Rescue chopper crash on Ama Dablam -- Annapurna record pilot lost

Rescue chopper crash on Ama Dablam -- Annapurna record pilot lost

Posted: Nov 08, 2010 11:49 am EST

(ExWeb/Madrid) "Saturday, a helicopter crashed on the north side of Ama Dablam while attempting to rescue climbers on that side of the mountain," Fabrizio Zangrilli reported yesterday. While details were sketchy, some more facts have poured in since then.

Pilots lost

The Firshtail Air chopper was on its way to rescue two standed Japanese climbers. "Civil aviation authority officials at Phaplu told local reporters that the chopper suddenly fell from high altitude while on its second flight from Lukla," the Industan Times reported.

"Although the exact cause of the accident has not been ascertained, it is believed that it took place due to strong winds in the valley."

Crew members Captain Sabin Basnet and Engineer Purna Awale lost their lives in the crash.

A record-breaking rescue crew

Privately operated Fishtail Air collaborates with Swiss Air rescue services, training pilots and preparing helicopters to perform high-altitude resue operations in Himalayas of Nepal .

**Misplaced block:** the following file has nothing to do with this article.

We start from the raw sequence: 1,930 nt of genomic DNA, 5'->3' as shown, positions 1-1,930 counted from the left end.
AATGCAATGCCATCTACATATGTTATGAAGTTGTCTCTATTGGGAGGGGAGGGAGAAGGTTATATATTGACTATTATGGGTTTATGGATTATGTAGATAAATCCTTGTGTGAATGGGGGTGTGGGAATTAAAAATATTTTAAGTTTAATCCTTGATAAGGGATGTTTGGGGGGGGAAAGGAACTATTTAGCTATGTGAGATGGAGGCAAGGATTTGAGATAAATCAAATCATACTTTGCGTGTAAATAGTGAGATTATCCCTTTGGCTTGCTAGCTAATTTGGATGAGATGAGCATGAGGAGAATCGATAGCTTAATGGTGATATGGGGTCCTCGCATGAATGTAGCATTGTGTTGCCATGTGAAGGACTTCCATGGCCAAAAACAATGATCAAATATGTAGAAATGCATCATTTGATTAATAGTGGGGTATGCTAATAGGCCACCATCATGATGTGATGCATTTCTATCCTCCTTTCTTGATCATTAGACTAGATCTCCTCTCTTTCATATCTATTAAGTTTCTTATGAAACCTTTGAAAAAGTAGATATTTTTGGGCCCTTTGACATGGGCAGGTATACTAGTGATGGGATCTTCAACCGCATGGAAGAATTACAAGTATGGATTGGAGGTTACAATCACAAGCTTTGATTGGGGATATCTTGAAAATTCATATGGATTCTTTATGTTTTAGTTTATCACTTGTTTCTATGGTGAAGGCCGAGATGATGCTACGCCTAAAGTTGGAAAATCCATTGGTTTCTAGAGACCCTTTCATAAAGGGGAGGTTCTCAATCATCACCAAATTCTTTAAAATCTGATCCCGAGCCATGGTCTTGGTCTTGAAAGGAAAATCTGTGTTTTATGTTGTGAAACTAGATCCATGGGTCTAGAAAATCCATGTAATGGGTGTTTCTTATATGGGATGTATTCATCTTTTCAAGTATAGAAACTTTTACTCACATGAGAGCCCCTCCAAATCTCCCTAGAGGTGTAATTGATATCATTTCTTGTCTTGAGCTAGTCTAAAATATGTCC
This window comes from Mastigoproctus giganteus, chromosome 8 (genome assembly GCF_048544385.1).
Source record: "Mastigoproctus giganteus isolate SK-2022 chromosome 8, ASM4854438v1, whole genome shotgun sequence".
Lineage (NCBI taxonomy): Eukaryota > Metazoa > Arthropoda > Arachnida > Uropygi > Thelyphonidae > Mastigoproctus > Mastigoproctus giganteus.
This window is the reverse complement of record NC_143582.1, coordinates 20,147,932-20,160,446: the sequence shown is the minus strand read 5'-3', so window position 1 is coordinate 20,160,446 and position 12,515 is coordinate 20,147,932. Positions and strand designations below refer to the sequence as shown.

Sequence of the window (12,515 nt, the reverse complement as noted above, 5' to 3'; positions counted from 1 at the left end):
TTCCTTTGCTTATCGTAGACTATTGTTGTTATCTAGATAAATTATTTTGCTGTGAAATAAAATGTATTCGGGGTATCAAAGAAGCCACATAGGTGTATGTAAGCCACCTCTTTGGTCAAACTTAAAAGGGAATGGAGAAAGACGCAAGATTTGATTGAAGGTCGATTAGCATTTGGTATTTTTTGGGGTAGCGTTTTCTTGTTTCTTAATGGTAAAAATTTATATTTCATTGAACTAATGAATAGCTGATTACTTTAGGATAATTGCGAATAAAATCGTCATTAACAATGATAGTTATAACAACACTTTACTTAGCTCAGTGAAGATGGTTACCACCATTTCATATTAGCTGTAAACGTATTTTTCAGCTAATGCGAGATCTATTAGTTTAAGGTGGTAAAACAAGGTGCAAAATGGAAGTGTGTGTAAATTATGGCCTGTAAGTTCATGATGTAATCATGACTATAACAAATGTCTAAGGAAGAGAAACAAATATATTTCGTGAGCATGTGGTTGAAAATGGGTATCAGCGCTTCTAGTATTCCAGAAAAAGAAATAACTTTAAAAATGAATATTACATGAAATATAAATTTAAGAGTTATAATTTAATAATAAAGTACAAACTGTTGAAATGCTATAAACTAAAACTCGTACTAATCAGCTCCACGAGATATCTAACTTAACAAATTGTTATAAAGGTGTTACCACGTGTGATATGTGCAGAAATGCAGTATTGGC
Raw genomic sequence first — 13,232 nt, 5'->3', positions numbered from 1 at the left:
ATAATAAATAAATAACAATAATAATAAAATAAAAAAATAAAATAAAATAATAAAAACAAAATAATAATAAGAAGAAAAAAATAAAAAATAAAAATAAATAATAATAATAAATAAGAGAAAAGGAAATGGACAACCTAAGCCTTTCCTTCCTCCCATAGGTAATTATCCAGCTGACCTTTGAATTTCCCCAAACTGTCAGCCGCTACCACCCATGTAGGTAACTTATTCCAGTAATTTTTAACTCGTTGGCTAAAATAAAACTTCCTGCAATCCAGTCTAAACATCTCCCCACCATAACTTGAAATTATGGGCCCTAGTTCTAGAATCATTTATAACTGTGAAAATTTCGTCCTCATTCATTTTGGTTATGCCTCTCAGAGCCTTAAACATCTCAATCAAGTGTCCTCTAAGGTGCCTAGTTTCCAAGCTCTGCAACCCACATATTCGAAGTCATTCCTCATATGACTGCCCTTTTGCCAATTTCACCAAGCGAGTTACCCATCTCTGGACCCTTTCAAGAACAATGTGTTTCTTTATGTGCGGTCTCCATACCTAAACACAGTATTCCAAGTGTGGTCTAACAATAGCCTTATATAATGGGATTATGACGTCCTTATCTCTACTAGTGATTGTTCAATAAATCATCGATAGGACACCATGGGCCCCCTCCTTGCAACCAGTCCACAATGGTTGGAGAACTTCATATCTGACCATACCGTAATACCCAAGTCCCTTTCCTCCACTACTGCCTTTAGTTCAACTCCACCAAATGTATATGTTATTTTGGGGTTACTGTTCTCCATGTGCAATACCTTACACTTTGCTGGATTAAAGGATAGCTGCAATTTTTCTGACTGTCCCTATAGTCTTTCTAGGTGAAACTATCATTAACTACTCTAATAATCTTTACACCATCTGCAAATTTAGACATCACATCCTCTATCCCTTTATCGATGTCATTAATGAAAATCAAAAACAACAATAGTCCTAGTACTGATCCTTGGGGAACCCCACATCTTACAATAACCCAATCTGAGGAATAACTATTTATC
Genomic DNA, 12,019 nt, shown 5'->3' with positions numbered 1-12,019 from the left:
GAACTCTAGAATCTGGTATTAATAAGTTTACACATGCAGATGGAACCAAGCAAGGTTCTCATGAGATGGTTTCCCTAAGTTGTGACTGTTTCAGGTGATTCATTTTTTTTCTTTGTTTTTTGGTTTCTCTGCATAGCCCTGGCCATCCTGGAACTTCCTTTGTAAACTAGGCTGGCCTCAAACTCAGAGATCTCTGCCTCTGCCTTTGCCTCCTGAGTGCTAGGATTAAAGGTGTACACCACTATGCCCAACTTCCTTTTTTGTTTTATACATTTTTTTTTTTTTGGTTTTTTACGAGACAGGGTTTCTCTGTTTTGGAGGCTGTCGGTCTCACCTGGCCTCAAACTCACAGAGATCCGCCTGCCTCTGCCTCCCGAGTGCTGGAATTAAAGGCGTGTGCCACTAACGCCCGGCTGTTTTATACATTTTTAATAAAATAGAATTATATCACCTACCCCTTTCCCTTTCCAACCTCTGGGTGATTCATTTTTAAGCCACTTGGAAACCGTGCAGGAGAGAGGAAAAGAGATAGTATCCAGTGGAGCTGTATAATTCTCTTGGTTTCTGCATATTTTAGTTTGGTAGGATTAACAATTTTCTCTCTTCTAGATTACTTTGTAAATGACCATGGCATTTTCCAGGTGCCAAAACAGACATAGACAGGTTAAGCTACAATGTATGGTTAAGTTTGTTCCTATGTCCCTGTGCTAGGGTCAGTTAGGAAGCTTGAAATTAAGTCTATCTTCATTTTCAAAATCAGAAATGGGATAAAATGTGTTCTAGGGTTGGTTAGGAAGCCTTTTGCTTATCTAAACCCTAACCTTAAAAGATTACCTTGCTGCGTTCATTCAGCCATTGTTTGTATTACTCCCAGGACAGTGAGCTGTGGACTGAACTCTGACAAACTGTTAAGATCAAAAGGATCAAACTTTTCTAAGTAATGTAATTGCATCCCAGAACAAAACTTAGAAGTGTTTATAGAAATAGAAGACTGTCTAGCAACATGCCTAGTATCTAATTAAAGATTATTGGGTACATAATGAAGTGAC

Previously, Captain Basnet had performed the highest rescue operation ever, according to the Sydney Morning Herald. In spring this year, he picked up Spaniards Juan Oiarzabal and Carlos Pauner, and Romanian Horia Colibasanu, from nearly 7,000 meters high on Annapurna.

Fishtail pilots also performed amazing rescues on Manaslu, Dhaulagiri and a large number of 7000ers and 6000ers.

Fresh from Broad Peak and K2, Fabrizio Zangrilli is now guiding a team by Field Touring Alpine on Ama Dablam, currently coping with most of the action among all Nepal's peaks. Among the FTA members are Sherpa guide Siddhi Tamang and foreign clients Erika Gustavsson, Roger Hedlund, Jack Gerstein, Michael Brandt and Ruud van Gassel.

Editor's note: While the crash took place near the mountain's north face, Ama Dablam's normal route goes up the SW ridge.

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A Fishtail Air B3 chopper flying among the ragged peaks of Nepal Himalaya.
courtesy Fishtail Air, SOURCE